Awhitia Mihaere is a true force of nature. We don’t find this out right away. It reveals itself slowly, like the plot in a good mystery, and with each story she tells or life experience she shares. We get a clue when we meet her outside the Auckland Art Gallery or Toi o Tāmaki in Maori. (The Maori name of the gallery is important to note, as you’ll see later.) We were running late to meet her and we apologize. She tells us that it was no problem because it gave her more time to meditate and she greets us with a warm embrace.
I have even more of a hint of Awhitia’s powers than Tanya. When I told my friend Lisa that I was planning to go to New Zealand, she told me that I had to meet Awhitia. Lisa was attending a women’s leadership conference in Bali when she saw Awhitia give an incredible speech in her native Maori language. She knew she had to meet her. Lisa’s friendship with Awhitia becomes my good fortune and one of the best days in New Zealand so far.
Toi o Tāmaki turns out to best place to meet Awhitia because each piece of art within seems to release an intense reflection, memory or personal story for her. For instance, I tell her that I am struck by the presence of a Maori translation with every art piece. She tells us that she joined a march in Auckland with thousands of other Maori to push Parliament to have Maori recognized as the official language of New Zealand, Aotearoa in Maori, meaning the land of the long white cloud. In 1990, Auckland did just that and now Maori translations must appear in its public spaces, on signs and buildings.
A painting called “This Land is Ours,” by Buck Nin, inspires more protest talk. It depicts a 1975 march from the northern town of Te Haupa to Wellington led by Dame Whina Cooper to protest the loss of Maori land at the hands of the government with the rallying cry, “Not one more acre of Maori land.” As Awhitia tells the story behind the painting she beams with pride, remembering a Maori heroine in Cooper and her own role, joining the march as a teen. She seem so moved that I had to ask to take a picture of her next to the painting, which made her ecstatic. She pumped her fists in the air after I snapped the shot.
Awhitia’s activism actually seems to be her way of life, tightly woven into everything she does. She started a school in her home that has grown into a Maori institution that teaches students the Maori language, cultural arts and healing. She’s also a traditional birthing practitioner, helping modern Maori women give birth the way their ancestors did through ancient practices that her ancestors taught her. Besides massaging Maori women’s bellies with traditional oils during labor she encourages them to practice old traditions like having their placenta read to learn their child’s life path and then burying it in a place of their choosing so that the child always has a place to call home. Tanya and I think this one of the most beautiful concepts we’ve ever heard, and it’s at about this point that we start to realize that we are in the presence of a force of nature.
As we continue through the gallery, Awhitia shares more about the bright, bold pieces that we see and her connections to them. For one thing, she’s friends with the indigenous curator of the museum and she knows many of the artists. She points out paintings by some of the first Maori graduates of Auckland’s prestigious Elam School of Art and others that showcase Maori patterns. When we see an installation featuring provocatively titled books and colorful, primitively molded sculptures, the books remind her of her work as an indigenous cultural adviser in a prison, where she advised the prison on Maori traditions that should be up held by law. She brought romiromi traditional massage healing practices into the prisons along with an ancient traditional Hawaiian practice of peace and forgiveness, ho’oponopono, practiced by her husband and his people. Tanya and I can’t believe that we’ve uncovered another facet of this woman’s life and we tell her so. She admits that she’s had to scale back her prison work because of the negative energy, but also because her mother told her that she was doing too much.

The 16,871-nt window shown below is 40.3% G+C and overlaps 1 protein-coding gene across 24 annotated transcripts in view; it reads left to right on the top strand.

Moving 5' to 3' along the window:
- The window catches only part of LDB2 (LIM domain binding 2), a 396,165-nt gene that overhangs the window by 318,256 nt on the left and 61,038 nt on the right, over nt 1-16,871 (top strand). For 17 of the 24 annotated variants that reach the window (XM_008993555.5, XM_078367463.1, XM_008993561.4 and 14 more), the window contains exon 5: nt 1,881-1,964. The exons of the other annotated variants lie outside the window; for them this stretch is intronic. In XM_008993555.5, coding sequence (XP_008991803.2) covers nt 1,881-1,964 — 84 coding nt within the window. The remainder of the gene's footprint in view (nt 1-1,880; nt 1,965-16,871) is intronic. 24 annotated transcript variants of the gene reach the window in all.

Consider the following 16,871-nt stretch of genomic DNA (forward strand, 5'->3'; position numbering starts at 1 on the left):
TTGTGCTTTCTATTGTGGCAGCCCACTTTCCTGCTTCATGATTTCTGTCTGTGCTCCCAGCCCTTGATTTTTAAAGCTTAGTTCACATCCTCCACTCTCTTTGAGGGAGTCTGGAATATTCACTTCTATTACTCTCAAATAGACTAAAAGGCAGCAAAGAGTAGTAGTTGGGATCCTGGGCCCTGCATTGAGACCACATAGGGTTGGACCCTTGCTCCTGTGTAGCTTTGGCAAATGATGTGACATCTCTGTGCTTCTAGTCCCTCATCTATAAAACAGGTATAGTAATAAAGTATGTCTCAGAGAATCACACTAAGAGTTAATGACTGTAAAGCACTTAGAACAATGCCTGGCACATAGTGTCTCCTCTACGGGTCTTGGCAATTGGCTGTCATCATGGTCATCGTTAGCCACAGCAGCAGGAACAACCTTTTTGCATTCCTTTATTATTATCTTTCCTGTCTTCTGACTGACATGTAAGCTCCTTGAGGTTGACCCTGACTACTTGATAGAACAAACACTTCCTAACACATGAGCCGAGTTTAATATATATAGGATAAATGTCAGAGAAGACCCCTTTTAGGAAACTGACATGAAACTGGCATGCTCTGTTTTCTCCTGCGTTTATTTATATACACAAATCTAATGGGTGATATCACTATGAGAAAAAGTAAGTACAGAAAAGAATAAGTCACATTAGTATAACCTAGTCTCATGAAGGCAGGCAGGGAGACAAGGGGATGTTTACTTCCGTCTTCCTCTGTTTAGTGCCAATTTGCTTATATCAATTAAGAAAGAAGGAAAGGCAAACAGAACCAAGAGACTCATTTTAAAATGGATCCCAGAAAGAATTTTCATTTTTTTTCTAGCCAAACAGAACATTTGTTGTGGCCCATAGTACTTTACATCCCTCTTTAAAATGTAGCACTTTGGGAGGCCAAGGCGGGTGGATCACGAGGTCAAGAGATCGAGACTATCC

Awhitia’s stories inspire us to share our own stories of race and culture in the US. We admire her ability to trace her ancestry to its beginnings, something many African-Americans try desperately to do. She said the movie “Lincoln” infuriated her because while Lincoln legally freed the slaves, she says they weren’t free because they were taken from their land, moved from one continent to another. For her, and in Maori culture, owning your own land and having a place to call yours is the essence of freedom.
This inspires Awhitia to share her ancestors with us. We search the gallery for a small room featuring gilded framed paintings of stately looking Maori men and women. She points to a grey-haired and bearded man with a serene face filled with tattoos from hairline to chin. “This is my ancestor,” she says proudly. Ihaka Whanga is her great grandfather 3 times removed on her mother’s side. Then she points to her ancestor on her father’s side Tawahaio Matutaera, who bears a more fierce countenance wearing shark teeth earrings and carrying a weapon made of whale bone that can lop a rival’s head off. Both men were chiefs of different tribes. Ihaka Whanga of the Ngāti Kahungunu and Tawahaio Matutaera of the Tainui, but both men wear the face tattoos known as Ta Moko from hairline to chin, indicating their status as chiefs and carrying their genealogy lines with one side of the face tracing the maternal line and the other the paternal line.
We think it is incredible that these leaders have been immortalized in oil and given a place in the gallery. Awhitia says that she is grateful that she always has a place to visit her ancestors and she thanks them for letting us spend time with them before we leave the gallery. We continue to bond over lunch at a down town sushi spot where Awhitia shares photos of her children, grandchildren and her Hawaiian hubby who is also a lomilomi practitioner, working with her in the art of massage in the birthing process. It was great to learn more about her family and we all feel like we’ve been girlfriends since forever.